Recently, we got a preview of the fragrance, which is debuting in December. It smelled . . . pretty nice! The notes, we were informed, include Champagne rose, bergamot, rhubarb, amber, and musk. If you close your eyes, you’re supposed to be reminded of a dinner party: fresh-cut roses, sparkling wine, windows open to clean air and a garden. We later asked a few coworkers what it conjured. “A hair salon,” said one. “A forest?” another guessed. “A fancy house,” said a third. Bingo. —Amy Moeller
3. New DC Office Amenities We’re Dying For
Who wouldn’t want to work in a building with windows that open?
Open a Window
One Freedom Plaza, at 1301 Pennsylvania Avenue, Northwest, has a simple feature that has a big impact: The windows are operable, so you can let in the breeze. “We’ve all worked in offices where it feels stale,” says Philip Castillo, executive vice president of Jahn, the firm behind the building. “Fresh air makes for a better environment.”
Host a Podcast
The architecture firm Gensler is considering putting podcast studios in several upcoming projects. Gensler has a studio in its own office, and it’s become an appealing feature. “Millennials, and people in general, are using podcasts to communicate their expertise,” says Gensler co–managing director Francisco Gonzalez.
Scream Out Your Frustration
Until now, wellness rooms have mostly been designed for peace and quiet. But architect Gavin Wingate Bowie says his firm, Wingate Hughes, is currently working on a soundproof “loud room” design “where you can go and get your primal scream out.” Also available: a punching bag. —Michaela Althouse
4. Jeff Bezos’s DC House: What Public Records Reveal About Its Progress
The Kalorama complex could be getting close to completion.
The residence at 2320 S Street may be the most closely scrutinized in Washington. There, at the edge of Kalorama, a pair of historic mansions have been undergoing a gargantuan renovation in the years since 2016, when the estate was purchased by Amazon founder Jeff Bezos. The project entails two separate structures—one for family, the other for entertaining. Plans filed with the city called for 25 bathrooms, two elevators, and a sizable ballroom. They also mentioned an anticipated end date: August 2019.
Then this past January, Bezos and his wife, MacKenzie, announced a divorce, and August came and went with no moving trucks in sight. Had something changed? Bezos isn’t saying, of course. But a look at dozens of permits suggests that the project is nearing completion. They detail a transition from structural work to domestic necessities, including 1,006 light fixtures and 287 fire-alarm sprinklers. “If you’re installing bathroom fixtures, faucets, countertops, all the rest, you are rounding third base,” says Bill Millholland, executive vice president of the local design/build firm Case, whom we asked to review the plans.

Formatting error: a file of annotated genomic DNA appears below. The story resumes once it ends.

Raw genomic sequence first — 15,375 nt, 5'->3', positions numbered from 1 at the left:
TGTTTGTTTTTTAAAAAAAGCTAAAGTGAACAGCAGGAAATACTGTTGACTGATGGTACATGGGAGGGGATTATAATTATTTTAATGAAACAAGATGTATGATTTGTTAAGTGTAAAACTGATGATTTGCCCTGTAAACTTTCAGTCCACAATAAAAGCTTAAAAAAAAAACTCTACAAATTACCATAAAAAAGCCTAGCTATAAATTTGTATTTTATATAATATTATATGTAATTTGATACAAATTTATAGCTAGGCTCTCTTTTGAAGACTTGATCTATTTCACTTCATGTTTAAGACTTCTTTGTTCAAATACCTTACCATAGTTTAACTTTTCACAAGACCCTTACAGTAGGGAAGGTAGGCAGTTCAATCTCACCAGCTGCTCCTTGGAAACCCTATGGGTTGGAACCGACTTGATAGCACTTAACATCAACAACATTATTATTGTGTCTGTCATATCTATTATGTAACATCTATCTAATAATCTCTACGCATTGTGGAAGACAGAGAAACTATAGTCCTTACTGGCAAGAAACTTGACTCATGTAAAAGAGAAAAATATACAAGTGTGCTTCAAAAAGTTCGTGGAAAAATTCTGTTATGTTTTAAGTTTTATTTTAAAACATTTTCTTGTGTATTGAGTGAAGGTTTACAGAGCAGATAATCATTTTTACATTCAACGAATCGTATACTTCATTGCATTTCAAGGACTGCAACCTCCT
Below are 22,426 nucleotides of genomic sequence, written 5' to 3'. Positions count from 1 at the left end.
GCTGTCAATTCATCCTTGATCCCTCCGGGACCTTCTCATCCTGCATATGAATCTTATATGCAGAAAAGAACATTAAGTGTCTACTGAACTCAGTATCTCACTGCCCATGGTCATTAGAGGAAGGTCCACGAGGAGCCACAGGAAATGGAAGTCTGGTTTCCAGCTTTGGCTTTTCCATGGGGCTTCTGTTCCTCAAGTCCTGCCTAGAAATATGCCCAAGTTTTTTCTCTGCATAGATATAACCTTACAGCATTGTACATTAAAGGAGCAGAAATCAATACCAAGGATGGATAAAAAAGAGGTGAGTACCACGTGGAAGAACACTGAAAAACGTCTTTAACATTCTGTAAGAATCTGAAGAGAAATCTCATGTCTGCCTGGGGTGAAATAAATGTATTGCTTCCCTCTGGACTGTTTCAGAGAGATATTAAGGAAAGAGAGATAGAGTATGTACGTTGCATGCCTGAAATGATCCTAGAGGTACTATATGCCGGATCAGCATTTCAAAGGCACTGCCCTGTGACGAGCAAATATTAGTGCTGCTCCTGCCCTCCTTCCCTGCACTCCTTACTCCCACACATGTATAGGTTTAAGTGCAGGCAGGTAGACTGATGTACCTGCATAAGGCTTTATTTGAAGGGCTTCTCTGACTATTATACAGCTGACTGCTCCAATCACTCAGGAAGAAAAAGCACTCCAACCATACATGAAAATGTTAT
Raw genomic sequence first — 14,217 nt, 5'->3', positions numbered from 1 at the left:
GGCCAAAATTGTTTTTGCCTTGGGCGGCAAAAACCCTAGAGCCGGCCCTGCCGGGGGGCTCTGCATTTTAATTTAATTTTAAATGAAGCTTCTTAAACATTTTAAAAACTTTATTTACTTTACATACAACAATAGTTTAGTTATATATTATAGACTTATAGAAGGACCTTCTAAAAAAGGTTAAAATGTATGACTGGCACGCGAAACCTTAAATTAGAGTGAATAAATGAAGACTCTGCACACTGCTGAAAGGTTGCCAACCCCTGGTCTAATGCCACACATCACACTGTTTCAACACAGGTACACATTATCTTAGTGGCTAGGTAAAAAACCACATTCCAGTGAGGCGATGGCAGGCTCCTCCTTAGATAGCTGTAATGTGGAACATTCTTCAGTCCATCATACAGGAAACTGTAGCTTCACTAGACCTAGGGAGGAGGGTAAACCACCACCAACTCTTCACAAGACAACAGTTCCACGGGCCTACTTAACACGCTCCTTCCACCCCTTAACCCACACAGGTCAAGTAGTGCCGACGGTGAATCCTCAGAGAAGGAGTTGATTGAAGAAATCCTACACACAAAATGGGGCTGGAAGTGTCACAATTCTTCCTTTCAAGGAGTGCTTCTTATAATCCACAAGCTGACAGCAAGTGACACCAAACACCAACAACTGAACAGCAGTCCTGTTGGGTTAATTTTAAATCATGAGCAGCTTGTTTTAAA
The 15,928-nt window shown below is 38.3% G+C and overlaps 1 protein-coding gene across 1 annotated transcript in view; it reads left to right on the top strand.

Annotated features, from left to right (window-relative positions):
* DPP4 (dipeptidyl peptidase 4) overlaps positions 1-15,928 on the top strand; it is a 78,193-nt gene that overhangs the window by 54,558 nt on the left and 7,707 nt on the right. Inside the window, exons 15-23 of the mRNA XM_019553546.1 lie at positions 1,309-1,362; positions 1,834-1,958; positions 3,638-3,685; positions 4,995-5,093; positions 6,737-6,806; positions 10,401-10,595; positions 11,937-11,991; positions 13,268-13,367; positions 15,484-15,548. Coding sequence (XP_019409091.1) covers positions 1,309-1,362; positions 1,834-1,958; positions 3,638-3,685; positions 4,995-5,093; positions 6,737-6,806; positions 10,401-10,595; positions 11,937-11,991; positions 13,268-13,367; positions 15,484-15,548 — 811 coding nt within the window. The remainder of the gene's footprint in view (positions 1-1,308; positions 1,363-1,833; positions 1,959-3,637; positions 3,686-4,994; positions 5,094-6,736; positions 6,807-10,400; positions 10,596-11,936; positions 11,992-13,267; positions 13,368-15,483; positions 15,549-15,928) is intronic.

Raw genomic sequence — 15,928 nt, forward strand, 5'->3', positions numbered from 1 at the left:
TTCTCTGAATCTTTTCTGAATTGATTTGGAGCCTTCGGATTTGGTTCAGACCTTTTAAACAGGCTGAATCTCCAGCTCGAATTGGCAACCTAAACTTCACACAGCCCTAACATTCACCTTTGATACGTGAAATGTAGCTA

Yet apparently not even Jeff Bezos is immune to the plebeian misery of construction delays. Millholland identifies one possible complication: the basements of both buildings, where significant structural work appears to have been done. In the family-oriented Pope house, the entire basement slab has been repoured, a move Millholland attributes to the need to raise the ceiling height so an early-20th-century cellar can become a modern-day playground with a media room and whiskey cellar. Millholland is duly impressed by the scope of the plans, pointing out that, for instance, the house will draw up to 1,600 amps. (Most homes operate with an eighth as much power.) But no drawing can fully capture what it will be like inside DC’s most lavish home. That would require an invite to the housewarming party. “Wouldn’t that be wonderful?” Millholland says. —Benjamin Wofford
This article appears in the November 2019 issue of Washingtonian.